sorry for sins

Sorry Seems To Be The Hardest Word

One of the most controversial aspects of Catholicism is the Sacrament of Penance. The majority of the people outside the church don’t understand it, but neither do many inside the church. Why do we have to tell a priest our sins? Can’t we just tell God directly?

According to Fr. Eamon Tobin at, the Church requires us to go to confession, because despite our best efforts and the grace of baptism, we continue to sin against God and each other. But the most important reason

why the Catholic Church asks her members to confess their sins to a priest is simply because the Church has always believed that sin, however private, is a community affair. Every sin, however small, wounds the Body of Christ, the members of the Church. . . . When any of its members sin, they all suffer. Moreover, because my sins wound the community and diminish its effectiveness, reconciliation must include the community and not just God. In the confessional, the priest is the representative of God and of the community. In the confessional, the priest represents the whole Christ, the Head (Jesus) and the members (the Church).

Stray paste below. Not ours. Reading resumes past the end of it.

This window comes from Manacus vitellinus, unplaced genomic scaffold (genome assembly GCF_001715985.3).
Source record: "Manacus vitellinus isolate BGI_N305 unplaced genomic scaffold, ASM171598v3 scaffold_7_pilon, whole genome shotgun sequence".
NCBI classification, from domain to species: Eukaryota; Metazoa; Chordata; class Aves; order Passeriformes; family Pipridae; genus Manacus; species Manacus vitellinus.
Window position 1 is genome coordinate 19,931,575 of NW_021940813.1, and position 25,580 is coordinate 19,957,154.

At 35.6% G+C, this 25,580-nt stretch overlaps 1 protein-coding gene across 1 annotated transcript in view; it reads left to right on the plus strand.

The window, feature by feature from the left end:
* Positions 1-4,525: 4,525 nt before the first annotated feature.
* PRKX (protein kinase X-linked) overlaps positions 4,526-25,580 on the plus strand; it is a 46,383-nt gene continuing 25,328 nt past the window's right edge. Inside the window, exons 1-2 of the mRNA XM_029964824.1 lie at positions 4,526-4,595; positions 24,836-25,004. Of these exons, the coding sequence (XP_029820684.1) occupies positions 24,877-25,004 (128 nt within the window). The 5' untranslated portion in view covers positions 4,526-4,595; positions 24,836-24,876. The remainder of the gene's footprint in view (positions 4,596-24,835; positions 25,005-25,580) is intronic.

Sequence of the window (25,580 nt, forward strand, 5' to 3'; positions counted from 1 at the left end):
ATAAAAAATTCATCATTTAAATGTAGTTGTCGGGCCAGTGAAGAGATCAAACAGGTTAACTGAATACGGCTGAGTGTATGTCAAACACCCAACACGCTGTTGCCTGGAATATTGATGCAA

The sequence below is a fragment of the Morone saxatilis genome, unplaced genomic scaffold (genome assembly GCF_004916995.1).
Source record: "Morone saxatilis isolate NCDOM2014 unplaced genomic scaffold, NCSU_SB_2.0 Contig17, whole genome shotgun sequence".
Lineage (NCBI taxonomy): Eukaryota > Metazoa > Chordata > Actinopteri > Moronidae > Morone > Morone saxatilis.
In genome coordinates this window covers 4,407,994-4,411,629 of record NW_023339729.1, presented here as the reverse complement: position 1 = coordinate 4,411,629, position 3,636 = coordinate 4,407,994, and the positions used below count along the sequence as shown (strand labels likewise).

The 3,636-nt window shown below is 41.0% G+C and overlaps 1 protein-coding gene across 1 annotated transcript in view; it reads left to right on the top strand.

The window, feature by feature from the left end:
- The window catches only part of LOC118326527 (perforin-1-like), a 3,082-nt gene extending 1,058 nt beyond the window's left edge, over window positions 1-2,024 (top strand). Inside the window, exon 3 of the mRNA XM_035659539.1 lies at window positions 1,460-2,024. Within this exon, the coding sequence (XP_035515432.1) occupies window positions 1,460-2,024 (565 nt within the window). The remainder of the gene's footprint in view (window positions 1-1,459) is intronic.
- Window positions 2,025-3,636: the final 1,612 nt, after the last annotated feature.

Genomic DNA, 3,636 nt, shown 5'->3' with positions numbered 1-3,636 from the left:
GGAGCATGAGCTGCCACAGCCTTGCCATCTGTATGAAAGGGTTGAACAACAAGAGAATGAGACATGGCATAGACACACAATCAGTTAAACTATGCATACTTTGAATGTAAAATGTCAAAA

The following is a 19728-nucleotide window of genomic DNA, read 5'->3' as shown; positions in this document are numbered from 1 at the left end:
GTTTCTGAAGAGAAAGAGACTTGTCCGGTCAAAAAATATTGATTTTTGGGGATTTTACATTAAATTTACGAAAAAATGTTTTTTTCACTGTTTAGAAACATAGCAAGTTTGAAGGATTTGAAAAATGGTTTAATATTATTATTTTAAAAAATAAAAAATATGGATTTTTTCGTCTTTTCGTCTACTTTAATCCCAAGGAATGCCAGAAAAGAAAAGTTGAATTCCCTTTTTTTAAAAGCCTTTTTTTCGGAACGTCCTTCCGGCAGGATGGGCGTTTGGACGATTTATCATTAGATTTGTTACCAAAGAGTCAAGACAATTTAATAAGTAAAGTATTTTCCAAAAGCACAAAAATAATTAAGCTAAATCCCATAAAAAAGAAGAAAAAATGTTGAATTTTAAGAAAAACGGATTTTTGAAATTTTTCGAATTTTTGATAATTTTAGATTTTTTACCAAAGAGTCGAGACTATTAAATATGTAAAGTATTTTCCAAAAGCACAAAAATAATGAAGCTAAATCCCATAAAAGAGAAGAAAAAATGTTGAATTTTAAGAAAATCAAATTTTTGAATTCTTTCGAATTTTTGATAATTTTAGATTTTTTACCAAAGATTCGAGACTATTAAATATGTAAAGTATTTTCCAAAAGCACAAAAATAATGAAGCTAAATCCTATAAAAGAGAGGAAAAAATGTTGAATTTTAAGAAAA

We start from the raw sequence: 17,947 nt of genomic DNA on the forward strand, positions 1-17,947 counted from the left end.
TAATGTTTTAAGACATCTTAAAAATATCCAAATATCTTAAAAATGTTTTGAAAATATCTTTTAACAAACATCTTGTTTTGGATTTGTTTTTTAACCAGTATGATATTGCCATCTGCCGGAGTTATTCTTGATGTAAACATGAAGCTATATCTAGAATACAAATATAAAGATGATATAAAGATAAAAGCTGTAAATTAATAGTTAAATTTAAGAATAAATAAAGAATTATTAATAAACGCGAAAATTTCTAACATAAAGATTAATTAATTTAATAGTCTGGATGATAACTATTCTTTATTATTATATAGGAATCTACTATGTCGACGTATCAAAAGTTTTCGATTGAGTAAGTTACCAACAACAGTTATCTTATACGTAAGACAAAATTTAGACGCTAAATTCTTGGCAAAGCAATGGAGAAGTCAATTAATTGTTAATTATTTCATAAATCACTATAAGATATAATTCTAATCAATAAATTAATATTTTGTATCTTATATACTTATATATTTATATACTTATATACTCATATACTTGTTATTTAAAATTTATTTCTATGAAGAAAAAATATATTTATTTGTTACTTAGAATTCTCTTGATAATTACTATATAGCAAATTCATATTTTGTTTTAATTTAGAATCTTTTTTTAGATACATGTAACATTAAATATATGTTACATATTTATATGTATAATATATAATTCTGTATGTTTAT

We would like to think that our sins go unnoticed or are unseen. We are like the child who steals a piece of candy from a store, sure that no one will ever notice. Or we become the rationalizing adolescent who thinks to herself, “Hey, it’s a big store – they have lots of money. They won’t miss one pair of earrings.”

What we must realize in order to mature in our faith life is that each of our sins – even if they go unnoticed, unseen, hidden away – still harm us and others. That girl who makes a habit of shoplifting becomes an untrustworthy friend and employee. A man addicted to porn in private ends up distancing himself from his wife and family. Imagine the wounds of the Body of Christ: not necessarily the grave wounds of the cross, but the millions and millions of tiny wounds we inflict upon the Body of Christ every day because of our sin.

Lent is the perfect time to got to confession, especially if you have not been in awhile. (Even if “awhile” is years. Or decades. It’s okay.) The Unites States Conference of Catholic Bishops have given us this guide to the sacrament and instructions on how to go to confession.

Remember that no matter what you are feeling, God is waiting for you with great joy. He wants the opportunity to unburden you. He longs to hear that you are sorry for misusing the gifts He’s given to you, and most of all, He wants to tell you, “You are forgiven. Go and sin no more.”